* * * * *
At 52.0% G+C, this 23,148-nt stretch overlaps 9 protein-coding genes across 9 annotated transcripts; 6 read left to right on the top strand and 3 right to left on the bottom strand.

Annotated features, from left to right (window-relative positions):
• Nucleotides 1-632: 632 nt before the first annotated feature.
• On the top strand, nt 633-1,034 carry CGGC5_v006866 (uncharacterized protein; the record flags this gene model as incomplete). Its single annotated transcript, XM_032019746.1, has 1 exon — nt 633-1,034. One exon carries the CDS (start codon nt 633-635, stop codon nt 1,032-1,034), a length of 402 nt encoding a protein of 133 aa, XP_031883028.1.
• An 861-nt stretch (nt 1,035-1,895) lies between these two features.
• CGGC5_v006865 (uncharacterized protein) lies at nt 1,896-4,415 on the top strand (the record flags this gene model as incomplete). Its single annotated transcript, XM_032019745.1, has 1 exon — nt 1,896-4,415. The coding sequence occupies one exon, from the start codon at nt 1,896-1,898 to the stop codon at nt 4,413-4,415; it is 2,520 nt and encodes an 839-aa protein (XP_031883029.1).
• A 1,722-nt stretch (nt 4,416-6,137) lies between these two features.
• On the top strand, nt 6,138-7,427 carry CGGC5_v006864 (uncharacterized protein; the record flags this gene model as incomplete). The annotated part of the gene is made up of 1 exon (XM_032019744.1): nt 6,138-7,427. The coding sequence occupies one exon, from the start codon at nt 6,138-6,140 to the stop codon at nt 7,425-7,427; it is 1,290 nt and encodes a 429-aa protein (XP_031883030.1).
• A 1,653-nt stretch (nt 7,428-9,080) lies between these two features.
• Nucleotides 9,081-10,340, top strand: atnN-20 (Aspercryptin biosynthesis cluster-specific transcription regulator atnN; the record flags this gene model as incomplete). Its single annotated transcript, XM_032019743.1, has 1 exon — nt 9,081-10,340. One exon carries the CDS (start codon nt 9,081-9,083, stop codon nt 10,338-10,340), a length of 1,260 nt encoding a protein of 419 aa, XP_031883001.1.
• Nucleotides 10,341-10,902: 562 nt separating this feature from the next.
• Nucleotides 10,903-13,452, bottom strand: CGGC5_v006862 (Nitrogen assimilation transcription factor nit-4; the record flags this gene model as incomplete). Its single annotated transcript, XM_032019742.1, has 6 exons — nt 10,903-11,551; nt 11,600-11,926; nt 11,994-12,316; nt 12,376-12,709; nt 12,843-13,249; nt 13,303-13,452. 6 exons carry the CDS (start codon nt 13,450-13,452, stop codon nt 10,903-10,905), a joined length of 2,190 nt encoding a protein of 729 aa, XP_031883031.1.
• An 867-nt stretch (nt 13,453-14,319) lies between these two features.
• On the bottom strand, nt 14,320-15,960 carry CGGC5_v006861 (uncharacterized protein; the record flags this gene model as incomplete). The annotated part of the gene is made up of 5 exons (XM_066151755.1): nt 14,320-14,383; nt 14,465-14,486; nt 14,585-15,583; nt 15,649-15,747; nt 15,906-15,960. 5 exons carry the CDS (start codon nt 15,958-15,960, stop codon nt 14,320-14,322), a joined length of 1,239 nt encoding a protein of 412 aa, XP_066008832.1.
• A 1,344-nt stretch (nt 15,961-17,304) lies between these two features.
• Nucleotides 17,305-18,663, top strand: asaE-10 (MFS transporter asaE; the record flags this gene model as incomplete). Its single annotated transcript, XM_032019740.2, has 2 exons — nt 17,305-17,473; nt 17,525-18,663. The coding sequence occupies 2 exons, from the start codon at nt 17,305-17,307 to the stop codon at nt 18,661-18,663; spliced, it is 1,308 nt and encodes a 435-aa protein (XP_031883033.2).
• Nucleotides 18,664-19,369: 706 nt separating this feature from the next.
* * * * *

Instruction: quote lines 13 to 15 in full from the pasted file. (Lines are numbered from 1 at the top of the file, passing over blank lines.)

• An 867-nt stretch (nt 13,453-14,319) lies between these two features.
• On the bottom strand, nt 14,320-15,960 carry CGGC5_v006861 (uncharacterized protein; the record flags this gene model as incomplete). The annotated part of the gene is made up of 5 exons (XM_066151755.1): nt 14,320-14,383; nt 14,465-14,486; nt 14,585-15,583; nt 15,649-15,747; nt 15,906-15,960. 5 exons carry the CDS (start codon nt 15,958-15,960, stop codon nt 14,320-14,322), a joined length of 1,239 nt encoding a protein of 412 aa, XP_066008832.1.
• A 1,344-nt stretch (nt 15,961-17,304) lies between these two features.